Landlords and Tenants: What the law has in store

Although the UK’s next scheduled general election isn’t until 2022, politicians of all persuasions seem to be gearing up into campaign mode and it seems reasonable to assume that housing will be a key manifesto pledge of any general-election campaign.

With that in mind, here are some predictions on what legal changes could be in store for landlords during the next Parliament.

Increases to the Stamp Duty surcharge

Increasing the general rate of Stamp Duty would be politically sensitive. Not to say that it is impossible, but it is definitely very unlikely.

By contrast, raising the surcharge on investors is, as a minimum, much less politically-sensitive and might even be popular with certain demographic groups, especially if it is presented as a way to help first-time buyers.

Increasing the Stamp Duty surcharge could be particularly appealing to the next government because it is paid in the same way by landlords operating within a limited company structure as by private landlords.

Increases to personal taxation

Similar comments apply here albeit in a slightly different way. Regardless of which party ultimately takes control, it seems unlikely that they will significantly increase the tax burden on lower earners.

In fact, it’s possible that the Westminster Government might even go down the same route as the Scottish Parliament and reduce taxes for lower earners while increasing them for higher earners.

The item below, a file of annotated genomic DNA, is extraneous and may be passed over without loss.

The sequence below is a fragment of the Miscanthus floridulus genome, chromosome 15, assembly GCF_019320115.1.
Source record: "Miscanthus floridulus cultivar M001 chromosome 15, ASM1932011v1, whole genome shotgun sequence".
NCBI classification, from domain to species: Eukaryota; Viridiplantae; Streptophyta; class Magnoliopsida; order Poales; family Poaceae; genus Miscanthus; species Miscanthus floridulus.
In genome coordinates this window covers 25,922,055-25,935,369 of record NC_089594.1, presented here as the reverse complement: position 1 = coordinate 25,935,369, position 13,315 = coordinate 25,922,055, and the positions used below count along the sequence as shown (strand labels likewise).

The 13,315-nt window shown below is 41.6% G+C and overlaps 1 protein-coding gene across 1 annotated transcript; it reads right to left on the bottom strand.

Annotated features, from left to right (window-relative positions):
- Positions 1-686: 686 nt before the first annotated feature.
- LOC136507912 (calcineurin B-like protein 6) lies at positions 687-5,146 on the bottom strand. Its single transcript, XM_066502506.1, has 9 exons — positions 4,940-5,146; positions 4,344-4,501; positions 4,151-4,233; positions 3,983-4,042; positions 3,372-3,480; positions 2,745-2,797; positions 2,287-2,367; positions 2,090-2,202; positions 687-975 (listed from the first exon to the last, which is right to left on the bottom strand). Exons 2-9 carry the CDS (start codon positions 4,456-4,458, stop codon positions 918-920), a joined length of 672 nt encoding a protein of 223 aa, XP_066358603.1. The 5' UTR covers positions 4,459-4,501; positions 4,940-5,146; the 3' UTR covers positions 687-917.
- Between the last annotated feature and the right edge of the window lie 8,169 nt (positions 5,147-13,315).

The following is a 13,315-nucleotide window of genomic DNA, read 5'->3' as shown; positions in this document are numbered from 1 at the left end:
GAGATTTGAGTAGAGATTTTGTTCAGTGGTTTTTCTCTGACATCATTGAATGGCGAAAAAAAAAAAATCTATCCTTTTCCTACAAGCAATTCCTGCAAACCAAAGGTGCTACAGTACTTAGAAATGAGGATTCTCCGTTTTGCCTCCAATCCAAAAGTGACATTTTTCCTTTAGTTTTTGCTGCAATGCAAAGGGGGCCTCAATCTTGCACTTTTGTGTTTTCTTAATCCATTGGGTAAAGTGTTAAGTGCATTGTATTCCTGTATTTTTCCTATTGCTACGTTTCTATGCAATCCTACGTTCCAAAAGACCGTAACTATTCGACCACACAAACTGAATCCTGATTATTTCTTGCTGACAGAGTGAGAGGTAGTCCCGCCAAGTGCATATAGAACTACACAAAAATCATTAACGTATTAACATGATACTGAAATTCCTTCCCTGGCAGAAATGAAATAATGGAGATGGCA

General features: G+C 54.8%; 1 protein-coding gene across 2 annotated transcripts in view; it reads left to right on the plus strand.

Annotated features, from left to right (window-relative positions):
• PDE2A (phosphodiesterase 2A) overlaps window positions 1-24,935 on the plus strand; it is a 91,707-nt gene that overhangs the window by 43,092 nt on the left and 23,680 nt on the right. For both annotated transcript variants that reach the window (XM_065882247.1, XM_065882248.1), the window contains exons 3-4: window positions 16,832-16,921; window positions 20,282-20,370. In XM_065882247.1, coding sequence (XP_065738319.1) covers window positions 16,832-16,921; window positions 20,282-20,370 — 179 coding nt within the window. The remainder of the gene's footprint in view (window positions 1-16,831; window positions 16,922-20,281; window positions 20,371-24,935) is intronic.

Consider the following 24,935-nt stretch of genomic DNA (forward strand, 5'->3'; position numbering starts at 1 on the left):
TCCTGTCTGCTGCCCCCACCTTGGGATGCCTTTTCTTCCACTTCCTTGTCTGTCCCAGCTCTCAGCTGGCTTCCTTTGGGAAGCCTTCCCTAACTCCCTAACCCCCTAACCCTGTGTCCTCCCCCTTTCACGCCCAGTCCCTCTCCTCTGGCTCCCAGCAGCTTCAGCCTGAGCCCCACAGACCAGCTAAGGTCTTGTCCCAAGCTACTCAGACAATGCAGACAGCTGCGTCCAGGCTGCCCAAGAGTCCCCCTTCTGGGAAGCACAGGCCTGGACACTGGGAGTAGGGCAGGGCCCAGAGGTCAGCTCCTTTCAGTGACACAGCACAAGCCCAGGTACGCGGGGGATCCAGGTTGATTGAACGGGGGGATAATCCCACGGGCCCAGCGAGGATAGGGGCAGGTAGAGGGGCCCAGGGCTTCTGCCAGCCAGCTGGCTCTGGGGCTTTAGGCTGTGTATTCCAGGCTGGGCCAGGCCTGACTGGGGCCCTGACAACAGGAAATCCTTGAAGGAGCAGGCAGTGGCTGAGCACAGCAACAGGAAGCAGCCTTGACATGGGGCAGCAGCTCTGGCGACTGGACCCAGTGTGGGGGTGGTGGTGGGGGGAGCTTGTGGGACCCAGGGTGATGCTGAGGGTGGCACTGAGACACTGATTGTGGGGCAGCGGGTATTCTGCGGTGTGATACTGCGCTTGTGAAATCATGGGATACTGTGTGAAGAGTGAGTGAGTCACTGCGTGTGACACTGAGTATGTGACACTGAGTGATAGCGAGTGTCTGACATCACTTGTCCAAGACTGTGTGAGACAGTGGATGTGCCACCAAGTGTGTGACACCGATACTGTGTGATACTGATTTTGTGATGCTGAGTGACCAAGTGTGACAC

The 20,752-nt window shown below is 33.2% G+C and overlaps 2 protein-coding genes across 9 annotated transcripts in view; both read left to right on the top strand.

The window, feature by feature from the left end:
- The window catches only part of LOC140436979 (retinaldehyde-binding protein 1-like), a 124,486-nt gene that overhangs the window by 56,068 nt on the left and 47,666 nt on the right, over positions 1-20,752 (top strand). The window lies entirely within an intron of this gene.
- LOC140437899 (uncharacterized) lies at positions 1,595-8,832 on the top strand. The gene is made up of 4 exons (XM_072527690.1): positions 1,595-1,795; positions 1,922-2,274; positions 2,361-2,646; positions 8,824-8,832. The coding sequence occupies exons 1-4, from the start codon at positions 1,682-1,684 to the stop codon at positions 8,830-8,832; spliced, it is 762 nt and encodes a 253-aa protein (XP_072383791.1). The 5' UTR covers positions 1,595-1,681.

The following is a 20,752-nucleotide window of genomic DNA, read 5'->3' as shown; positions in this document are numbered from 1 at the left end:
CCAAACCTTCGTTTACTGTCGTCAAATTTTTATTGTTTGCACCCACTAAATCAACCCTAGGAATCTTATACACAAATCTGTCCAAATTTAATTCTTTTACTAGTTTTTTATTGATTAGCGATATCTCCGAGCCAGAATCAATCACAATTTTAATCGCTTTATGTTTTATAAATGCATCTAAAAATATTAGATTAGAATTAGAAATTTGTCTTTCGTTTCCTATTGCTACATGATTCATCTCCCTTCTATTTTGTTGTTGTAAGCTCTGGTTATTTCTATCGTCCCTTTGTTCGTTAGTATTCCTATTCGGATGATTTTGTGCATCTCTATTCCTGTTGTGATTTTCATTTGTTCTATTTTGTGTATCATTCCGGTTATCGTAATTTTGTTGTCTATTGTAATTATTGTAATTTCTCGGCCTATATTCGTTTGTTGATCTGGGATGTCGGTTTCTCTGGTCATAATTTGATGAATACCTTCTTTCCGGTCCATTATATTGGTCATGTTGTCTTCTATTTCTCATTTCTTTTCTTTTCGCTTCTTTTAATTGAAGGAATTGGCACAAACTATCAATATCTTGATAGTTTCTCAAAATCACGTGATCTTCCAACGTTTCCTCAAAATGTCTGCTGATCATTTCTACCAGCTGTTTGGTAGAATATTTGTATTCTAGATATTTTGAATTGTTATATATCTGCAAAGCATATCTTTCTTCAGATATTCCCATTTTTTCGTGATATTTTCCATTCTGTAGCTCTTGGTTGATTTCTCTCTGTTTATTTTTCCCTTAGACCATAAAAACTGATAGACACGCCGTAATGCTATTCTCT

Alternatively, it might just increase them for higher earners. This would be particularly significant for those landlords who still operate outside of a limited company due to the abolition of tax relief on mortgage interest.

Increased regulation

Over recent years, there has been a substantial increase in the amount of regulation with which landlords have had to comply and it seems reasonable to assume that, as a minimum, none of this will be removed or even reduced.

In fact, it could feasibly be increased, especially given that the Government has announced a zero-carbon-emissions target for 2050.  

In the real world, the Government might struggle to regulate what home owners can do with their own property (or at least to enforce regulations effectively), although many home owners will do what they can to improve their home’s sustainability without the need for regulation.

The Government can, however, regulate conditions in properties which are let out and rely on tenants to report landlords who do not comply.

Another area of the law which landlords should definitely watch is the progress of the legal fight over the “right-to-rent” legislation. One way or another, this could have major implications for landlords throughout the UK as it could feasibly be extended to apply to the whole country once the legal dust has settled.

The introduction of rental controls

With direct charges to tenants already having been largely banned and deposits limited, it would appear that rental controls could, potentially, be on the horizon.